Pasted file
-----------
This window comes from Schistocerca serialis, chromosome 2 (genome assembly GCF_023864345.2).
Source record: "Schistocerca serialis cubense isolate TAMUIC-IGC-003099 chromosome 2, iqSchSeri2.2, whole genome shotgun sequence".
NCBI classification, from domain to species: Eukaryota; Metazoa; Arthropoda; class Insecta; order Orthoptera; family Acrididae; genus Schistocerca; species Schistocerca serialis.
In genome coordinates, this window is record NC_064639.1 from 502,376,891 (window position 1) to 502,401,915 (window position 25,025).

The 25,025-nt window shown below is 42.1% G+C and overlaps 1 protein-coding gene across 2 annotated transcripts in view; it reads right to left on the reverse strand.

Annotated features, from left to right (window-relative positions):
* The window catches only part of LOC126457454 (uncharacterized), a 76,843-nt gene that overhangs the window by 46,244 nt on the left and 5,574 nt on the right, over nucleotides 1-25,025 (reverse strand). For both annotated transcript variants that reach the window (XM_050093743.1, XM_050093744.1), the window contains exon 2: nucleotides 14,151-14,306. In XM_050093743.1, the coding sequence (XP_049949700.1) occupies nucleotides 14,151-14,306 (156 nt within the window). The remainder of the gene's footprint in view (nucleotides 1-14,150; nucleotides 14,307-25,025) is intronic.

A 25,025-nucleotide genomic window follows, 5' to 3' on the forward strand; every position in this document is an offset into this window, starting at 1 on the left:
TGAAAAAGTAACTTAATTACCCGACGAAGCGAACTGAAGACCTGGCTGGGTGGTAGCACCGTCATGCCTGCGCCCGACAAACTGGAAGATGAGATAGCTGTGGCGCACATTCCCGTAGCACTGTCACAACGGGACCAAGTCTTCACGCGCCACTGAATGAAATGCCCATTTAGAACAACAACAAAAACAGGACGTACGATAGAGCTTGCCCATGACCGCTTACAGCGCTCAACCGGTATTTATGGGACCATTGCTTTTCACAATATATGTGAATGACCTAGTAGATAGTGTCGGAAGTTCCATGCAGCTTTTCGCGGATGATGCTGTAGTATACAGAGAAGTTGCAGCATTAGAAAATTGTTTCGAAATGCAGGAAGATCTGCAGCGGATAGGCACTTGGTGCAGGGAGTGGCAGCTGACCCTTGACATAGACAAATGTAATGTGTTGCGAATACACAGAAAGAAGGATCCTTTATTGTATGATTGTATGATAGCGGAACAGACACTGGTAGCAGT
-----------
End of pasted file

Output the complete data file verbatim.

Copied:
This window comes from Schistocerca serialis, chromosome 2 (genome assembly GCF_023864345.2).
Source record: "Schistocerca serialis cubense isolate TAMUIC-IGC-003099 chromosome 2, iqSchSeri2.2, whole genome shotgun sequence".
NCBI classification, from domain to species: Eukaryota; Metazoa; Arthropoda; class Insecta; order Orthoptera; family Acrididae; genus Schistocerca; species Schistocerca serialis.
In genome coordinates, this window is record NC_064639.1 from 502,376,891 (window position 1) to 502,401,915 (window position 25,025).

The 25,025-nt window shown below is 42.1% G+C and overlaps 1 protein-coding gene across 2 annotated transcripts in view; it reads right to left on the reverse strand.

Annotated features, from left to right (window-relative positions):
* The window catches only part of LOC126457454 (uncharacterized), a 76,843-nt gene that overhangs the window by 46,244 nt on the left and 5,574 nt on the right, over nucleotides 1-25,025 (reverse strand). For both annotated transcript variants that reach the window (XM_050093743.1, XM_050093744.1), the window contains exon 2: nucleotides 14,151-14,306. In XM_050093743.1, the coding sequence (XP_049949700.1) occupies nucleotides 14,151-14,306 (156 nt within the window). The remainder of the gene's footprint in view (nucleotides 1-14,150; nucleotides 14,307-25,025) is intronic.

A 25,025-nucleotide genomic window follows, 5' to 3' on the forward strand; every position in this document is an offset into this window, starting at 1 on the left:
TGAAAAAGTAACTTAATTACCCGACGAAGCGAACTGAAGACCTGGCTGGGTGGTAGCACCGTCATGCCTGCGCCCGACAAACTGGAAGATGAGATAGCTGTGGCGCACATTCCCGTAGCACTGTCACAACGGGACCAAGTCTTCACGCGCCACTGAATGAAATGCCCATTTAGAACAACAACAAAAACAGGACGTACGATAGAGCTTGCCCATGACCGCTTACAGCGCTCAACCGGTATTTATGGGACCATTGCTTTTCACAATATATGTGAATGACCTAGTAGATAGTGTCGGAAGTTCCATGCAGCTTTTCGCGGATGATGCTGTAGTATACAGAGAAGTTGCAGCATTAGAAAATTGTTTCGAAATGCAGGAAGATCTGCAGCGGATAGGCACTTGGTGCAGGGAGTGGCAGCTGACCCTTGACATAGACAAATGTAATGTGTTGCGAATACACAGAAAGAAGGATCCTTTATTGTATGATTGTATGATAGCGGAACAGACACTGGTAGCAGT